Do we dare kiss the frog?
After 3 years of working together via Zoom, finally members of GRIPP gathered in person for our long awaited first residential. Representatives from Amnesty UK, ATD Fourth World UK, Intisaar, Just Fair, RAPAR and Thrive Teesside, along with facilitators Susanna Hunter-Darch and Dr Rhetta Moran, spent a jam packed 24hours together on 12th-13th October 2022.
After some slightly panicked journeys from Bury, Guildford, London, Manchester, Teesside and Watford we gathered for lunch at the homely and generous Woodbrooke House in Birmingham. Later joined on Zoom with colleagues from Belfast and Orkney (unable to travel due to childcare needs) we began to get to know each other. Though most in the group had met each other before online – to come together in-person, post pandemic, had been identified as essential in our project’s co-design process earlier this year to build the trust for this work.
Some of us brought ceramic ducks, pictures of loved ones, scarves of lost family members, teddy bears and diamond art created with children to help form our sense of home. For others in the group presently living without status in the UK, the concept of home was multi-layered and complex. As our temporary community formed we all agreed to work together to create that sense of safety and comfort, and endeavoured to support each other to find exactly that.
Amanda, Patricia and Diana from ATD Fourth World UK started us off by sharing the history of the GRIPP through its various incarnations, including the work of #RightsBridge. We were all then invited to share our own journeys to GRIPP – reflecting on and sharing the experiences in life that have made us activists using human rights to eradicate poverty.
Lyle, from Just Fair, then bravely walked us through the International Covenant of Economic, Social and Cultural Rights (ICESCR) and its Review process that we had come together to interrogate. He was interrupted many times as our Jargon Buster flipchart filled up: “What does ‘ratified’ mean?” “What’s a Treaty?” “What’s the difference between CESCR and ICESCR!?!” Discussion ensued about the value of high-level UN reviews of the human rights in the UK – “Does it really make any difference to my life, to my family, to our communities?” “Is the process really interested to hear us if it is designed in such a way that our genuine participation is near-on impossible to achieve?” “Do we want to engage in this process at all?” “How can we judge it unless we try it?” and with a wry smile, Hinda from Intisaar asked, “do we dare to kiss the frog to find out what it could be?”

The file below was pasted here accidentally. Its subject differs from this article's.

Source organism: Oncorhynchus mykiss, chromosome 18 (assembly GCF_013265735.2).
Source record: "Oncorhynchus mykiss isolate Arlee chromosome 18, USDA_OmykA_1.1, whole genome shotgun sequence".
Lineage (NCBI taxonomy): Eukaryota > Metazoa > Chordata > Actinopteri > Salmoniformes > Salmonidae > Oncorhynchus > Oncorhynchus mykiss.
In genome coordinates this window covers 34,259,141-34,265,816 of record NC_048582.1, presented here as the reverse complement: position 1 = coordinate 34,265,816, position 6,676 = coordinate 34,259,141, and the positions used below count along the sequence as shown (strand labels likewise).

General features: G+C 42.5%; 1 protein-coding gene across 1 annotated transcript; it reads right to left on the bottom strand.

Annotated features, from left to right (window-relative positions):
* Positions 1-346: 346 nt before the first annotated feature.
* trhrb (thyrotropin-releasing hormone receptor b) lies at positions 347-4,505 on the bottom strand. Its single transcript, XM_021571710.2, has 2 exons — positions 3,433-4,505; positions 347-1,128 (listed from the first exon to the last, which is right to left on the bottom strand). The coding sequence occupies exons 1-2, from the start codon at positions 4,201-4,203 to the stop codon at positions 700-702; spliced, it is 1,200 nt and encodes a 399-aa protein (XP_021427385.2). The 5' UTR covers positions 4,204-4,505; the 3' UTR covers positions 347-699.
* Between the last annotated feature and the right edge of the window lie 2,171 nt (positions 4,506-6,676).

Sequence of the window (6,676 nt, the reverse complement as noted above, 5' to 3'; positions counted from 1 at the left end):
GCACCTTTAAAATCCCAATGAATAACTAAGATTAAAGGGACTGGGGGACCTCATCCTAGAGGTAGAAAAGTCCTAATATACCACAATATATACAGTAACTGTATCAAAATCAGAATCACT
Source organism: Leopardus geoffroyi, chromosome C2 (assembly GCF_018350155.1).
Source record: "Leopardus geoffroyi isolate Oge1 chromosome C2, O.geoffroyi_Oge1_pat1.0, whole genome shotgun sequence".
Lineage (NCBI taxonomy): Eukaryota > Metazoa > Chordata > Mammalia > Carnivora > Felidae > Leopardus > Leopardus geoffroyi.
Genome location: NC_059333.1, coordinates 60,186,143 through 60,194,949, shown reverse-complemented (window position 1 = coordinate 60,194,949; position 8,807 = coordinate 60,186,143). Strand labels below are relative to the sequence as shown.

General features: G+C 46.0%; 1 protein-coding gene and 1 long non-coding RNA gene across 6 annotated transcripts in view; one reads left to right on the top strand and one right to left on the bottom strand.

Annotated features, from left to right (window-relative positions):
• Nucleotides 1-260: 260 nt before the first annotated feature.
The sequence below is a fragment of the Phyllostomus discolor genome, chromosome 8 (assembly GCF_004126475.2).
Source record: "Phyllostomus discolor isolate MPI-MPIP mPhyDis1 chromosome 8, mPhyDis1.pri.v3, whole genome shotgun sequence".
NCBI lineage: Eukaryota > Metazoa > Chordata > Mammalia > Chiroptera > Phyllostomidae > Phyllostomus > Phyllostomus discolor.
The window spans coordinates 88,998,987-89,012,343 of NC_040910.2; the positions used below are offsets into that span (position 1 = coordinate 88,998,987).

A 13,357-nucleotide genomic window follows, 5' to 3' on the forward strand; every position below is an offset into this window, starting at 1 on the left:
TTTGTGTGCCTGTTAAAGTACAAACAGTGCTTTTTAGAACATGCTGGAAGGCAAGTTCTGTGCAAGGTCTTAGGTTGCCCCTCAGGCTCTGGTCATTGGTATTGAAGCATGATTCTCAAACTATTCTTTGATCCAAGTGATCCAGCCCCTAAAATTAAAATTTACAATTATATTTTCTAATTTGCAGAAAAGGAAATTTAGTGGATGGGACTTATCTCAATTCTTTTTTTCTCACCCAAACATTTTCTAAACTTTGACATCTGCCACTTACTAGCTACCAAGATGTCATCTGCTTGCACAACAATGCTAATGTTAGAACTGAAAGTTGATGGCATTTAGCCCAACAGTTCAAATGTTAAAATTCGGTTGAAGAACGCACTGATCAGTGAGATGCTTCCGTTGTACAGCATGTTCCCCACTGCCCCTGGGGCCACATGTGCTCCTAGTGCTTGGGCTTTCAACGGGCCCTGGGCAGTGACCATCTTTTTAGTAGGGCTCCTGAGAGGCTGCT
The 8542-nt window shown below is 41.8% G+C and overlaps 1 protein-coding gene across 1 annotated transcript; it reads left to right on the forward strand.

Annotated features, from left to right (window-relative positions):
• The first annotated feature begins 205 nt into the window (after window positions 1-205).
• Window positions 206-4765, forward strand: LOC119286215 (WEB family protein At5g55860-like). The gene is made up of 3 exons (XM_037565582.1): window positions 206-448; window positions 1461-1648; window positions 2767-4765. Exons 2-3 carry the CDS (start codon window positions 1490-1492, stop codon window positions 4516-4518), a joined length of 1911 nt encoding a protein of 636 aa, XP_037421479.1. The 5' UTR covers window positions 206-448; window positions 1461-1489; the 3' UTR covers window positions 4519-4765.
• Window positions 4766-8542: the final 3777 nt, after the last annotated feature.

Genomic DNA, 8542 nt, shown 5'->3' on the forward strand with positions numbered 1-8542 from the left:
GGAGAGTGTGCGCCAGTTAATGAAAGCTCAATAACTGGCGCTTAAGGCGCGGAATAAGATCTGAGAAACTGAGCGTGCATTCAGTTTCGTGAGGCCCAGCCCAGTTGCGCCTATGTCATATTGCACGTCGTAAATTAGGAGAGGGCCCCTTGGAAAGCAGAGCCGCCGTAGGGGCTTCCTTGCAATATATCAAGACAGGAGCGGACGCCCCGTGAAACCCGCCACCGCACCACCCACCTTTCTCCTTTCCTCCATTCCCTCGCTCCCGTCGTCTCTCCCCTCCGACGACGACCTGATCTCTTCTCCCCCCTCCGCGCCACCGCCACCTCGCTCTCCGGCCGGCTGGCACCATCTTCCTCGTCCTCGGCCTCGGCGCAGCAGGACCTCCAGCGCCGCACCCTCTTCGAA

The passion and commitment to deliberation continued after dinner, with Felix from Amnesty UK, guiding us through a process to scrutinize how narratives are manufactured and used in society to create divides. Looking at poverty and how the discourse around it is created, we identified the dominant narratives and the underlying beliefs that it manipulates.
The following morning – with bellies full of bacon and eggs and tales of late night dance-offs – we regrouped and returned to our deliberations about how we want to engage with the ICESCR review of the UK. “Well, I learn through doing” said Tracey from Thrive Teesside, so we decided to jump in and start the process to find out more.
Through the creation of a very messy multi-coloured matrix, after 90mins of intense work, we had drawn up an outline for a collective submission. We identified the rights areas in ICESCR that our work related to; with support from Helen from Just Fair we scrutinized what the UK Government has claimed to be doing in these areas; we pointed to the lived realities of rights realisation and violations in our communities; and identified the evidence that we have to prove this. As we shared back our discussions, one decisive moment had Ibrahim, from RAPAR, holding the ICESCR explainer document in one hand and the UK State Report in the other, passionately giving voice to his frustration with the hypocrisy of the government and the need for those with lived experience to be heard.
With a huge sense of achievement, and another flipchart covered with unanswered questions, we stopped for our final meal together. We bid each other farewell – and Susanna even managed to sneak in a quick walk around the lake before finally heading home.
There is much work to be done…and we don’t quite know where all this goes…but as Brazilian educator and activist Paulo Friere professed, “We make the road by walking”! …so walking we begin…